Types of Aphasia

Understand more about the different types of aphasia, how they present themselves, and how is best to approach them.

Broca’s Aphasia

Recover From Broca’s Aphasia

A damage on the frontal-lobe part of the brain, called Broca’s area, usually reckons the problem known as Broca’s Aphasia. Having this condition may not impair your ability to comprehend but you will not be able to speak your ideas fluently, considering that the affected region of the brain controls speech and motor movements.

In most cases, this disorder can be pretty visible in several symptoms like difficulty in forming complete sentences, articulating words, following directions, having poor grammar, and/or omitting to use certain basic connecting words like “and” or “is”.

Transcortical Motor Aphasia (TMA)

Know more about TMA
 
In a condition described as transcortical motor aphasia (TMA), trauma to the frontal region of the brain hinders communication. People suffering from TMA, however, retain the ability to comprehend both written and spoken languages, unlike individuals who experience different types of aphasia.

TMA patients may have difficulty expressing themselves, often not succeeding to find the correct words. They are likely able to speak individual phrases, but they might not be able to weave them together in a cohesive statement. 

Global Aphasia

You Language Problem Has Hope

Considered to be the most severe among any other types of aphasia, Global Aphasia has been known for its extreme language-disabling capacity. Having this problem means your brain’s language-controlling part has been damaged already.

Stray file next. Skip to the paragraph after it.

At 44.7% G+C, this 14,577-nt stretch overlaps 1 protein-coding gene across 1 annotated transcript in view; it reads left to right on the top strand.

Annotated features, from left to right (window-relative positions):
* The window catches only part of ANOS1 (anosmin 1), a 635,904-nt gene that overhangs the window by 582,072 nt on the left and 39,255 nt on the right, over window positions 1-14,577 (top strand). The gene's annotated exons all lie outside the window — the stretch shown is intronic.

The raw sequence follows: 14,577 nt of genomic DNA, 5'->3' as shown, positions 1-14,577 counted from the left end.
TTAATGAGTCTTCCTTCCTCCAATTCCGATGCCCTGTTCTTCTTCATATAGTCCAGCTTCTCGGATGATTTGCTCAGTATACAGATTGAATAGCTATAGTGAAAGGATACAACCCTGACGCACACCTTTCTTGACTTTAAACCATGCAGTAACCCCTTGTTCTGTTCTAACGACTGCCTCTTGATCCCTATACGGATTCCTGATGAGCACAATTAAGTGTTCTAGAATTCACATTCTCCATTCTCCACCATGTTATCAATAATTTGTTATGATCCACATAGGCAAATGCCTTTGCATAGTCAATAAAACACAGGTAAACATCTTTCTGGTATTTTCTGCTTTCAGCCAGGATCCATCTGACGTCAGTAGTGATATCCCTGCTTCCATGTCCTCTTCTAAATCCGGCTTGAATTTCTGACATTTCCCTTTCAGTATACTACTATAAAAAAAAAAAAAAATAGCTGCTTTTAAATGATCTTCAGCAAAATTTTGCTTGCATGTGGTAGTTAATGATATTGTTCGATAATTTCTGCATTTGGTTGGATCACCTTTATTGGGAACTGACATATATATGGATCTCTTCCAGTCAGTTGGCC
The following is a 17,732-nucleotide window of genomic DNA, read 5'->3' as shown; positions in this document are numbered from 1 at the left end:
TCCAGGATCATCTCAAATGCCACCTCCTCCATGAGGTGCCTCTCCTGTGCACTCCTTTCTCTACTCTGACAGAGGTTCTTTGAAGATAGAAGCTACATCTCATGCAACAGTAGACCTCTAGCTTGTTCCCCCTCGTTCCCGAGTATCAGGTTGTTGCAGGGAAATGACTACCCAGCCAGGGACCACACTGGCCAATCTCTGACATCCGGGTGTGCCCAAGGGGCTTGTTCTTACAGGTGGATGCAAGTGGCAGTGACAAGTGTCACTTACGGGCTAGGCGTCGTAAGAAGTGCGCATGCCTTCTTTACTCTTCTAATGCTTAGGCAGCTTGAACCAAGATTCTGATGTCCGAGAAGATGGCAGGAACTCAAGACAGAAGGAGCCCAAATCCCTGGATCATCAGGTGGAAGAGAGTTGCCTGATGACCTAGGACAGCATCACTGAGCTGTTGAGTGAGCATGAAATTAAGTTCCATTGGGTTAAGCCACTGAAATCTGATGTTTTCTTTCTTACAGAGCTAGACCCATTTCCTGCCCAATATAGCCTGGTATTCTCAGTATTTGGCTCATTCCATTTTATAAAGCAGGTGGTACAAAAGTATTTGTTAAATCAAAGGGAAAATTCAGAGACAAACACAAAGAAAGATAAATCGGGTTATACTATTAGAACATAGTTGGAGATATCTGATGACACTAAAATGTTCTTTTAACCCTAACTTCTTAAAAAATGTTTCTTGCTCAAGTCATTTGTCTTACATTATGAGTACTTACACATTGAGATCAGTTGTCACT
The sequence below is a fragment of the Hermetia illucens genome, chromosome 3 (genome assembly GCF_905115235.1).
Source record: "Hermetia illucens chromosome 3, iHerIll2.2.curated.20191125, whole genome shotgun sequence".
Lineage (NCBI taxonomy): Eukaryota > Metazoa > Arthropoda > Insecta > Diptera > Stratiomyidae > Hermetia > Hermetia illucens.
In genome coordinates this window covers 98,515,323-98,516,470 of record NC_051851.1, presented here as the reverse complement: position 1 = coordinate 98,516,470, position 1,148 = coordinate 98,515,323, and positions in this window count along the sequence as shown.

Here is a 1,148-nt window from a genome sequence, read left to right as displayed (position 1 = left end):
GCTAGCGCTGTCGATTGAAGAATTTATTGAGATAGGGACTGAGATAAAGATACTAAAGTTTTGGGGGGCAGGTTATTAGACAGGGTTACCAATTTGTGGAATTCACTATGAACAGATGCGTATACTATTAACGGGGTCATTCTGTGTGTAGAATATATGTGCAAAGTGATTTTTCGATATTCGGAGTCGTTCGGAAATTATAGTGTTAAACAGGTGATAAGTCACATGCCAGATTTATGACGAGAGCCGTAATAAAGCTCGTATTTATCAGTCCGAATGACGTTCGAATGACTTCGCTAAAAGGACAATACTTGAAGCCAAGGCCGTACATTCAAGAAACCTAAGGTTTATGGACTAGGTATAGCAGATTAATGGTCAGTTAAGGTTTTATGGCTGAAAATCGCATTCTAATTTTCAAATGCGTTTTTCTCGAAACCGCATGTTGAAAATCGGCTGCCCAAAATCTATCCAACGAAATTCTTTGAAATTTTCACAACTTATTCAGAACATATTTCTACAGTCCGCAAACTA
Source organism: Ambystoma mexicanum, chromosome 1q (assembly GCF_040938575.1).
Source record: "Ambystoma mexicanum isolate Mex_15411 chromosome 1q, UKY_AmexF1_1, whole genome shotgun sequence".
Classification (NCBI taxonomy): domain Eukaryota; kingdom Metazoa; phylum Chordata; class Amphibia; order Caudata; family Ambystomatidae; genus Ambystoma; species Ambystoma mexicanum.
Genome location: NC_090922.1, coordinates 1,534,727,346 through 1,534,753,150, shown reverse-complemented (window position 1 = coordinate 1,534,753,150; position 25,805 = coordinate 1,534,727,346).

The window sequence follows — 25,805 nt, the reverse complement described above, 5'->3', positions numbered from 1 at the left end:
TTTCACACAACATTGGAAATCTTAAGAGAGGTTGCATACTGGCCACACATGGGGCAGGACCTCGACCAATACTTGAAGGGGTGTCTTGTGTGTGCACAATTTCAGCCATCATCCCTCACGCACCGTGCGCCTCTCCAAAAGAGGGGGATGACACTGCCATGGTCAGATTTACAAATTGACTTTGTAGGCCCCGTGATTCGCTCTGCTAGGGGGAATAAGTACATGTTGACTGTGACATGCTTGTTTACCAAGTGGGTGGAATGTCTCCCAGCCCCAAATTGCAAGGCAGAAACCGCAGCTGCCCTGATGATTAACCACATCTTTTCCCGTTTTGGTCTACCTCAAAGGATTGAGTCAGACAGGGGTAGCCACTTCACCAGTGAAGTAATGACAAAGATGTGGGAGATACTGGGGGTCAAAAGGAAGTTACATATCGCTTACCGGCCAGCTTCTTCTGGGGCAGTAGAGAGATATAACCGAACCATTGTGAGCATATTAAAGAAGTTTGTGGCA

This serious damage may be caused by a handful of health conditions that are simply severe on its own like head trauma that results in brain damage, brain infection from viruses or bacteria, and stroke.

Being the most serious among all, global aphasia simply affects all aspects of one’s language capacities including understanding and expressing thoughts.  

Wernicke's Aphasia

Let's Rebuild Comprehension

Remember, when Wernicke’s area of the brain is damaged by any element, it will be a big problem in our communication skills.

In statistics, Wernicke's Aphasia has been considered as the most common among all types. After affecting almost 4 in every 10 individuals who experienced stroke, this condition still hunts many others with its observable impacts which include hardness to recall and repeat phrases and coining words that are too unusual and often have no meaning.  

Anomic Aphasia

No More Tip–Of-The-Tongue-Words

In our life, we have definitely had some experience of forgetting a word that our brain can almost remember but we say it is on the tip of our tongue.

However, getting tons of this experience may mean something more alarming like anomic aphasia. This type of aphasia is a result of damage in the left hemisphere of the brain, leading to patients’ difficulty in naming an exact word or thing.

The most common reasons for this neurological condition are also brain problems like stroke, brain injury, infection and diseases of neurodegeneration. 

Conduction Aphasia

Recover to Regain Repetition

Another type of aphasia with which the Do LIFE Speech team can help is conduction aphasia. Also known as associative aphasia, conductive type revolves around the impairment of the capacity to repeat words and phrases.

Most researchers consider conduction aphasia as a rare species of the class considering that the ability of the patient to understand and even express his feelings remain normal.

In recovery, therapists highly recommend speech therapy for patients, specifically sentence repetition therapy.  

Transcortical Sensory Aphasia

Reclaim Auditory Comprehension Now

With intact repetition and fluent speech, transcortical sensory aphasia (TSA) is marked by reduced auditory comprehension.  TSA differentiates from various receptive aphasias and agnosias, including Wernicke's type of aphasia and pure word deafness, by rarely repeating words.

For early speech signal decoding, either repetition and auditory comprehending depend on normal phonological processing.

It is essential for patients to begin speech therapy as soon as feasible since the sooner they begin doing so, the more likely it becomes that they will reclaim their capacity to understand language.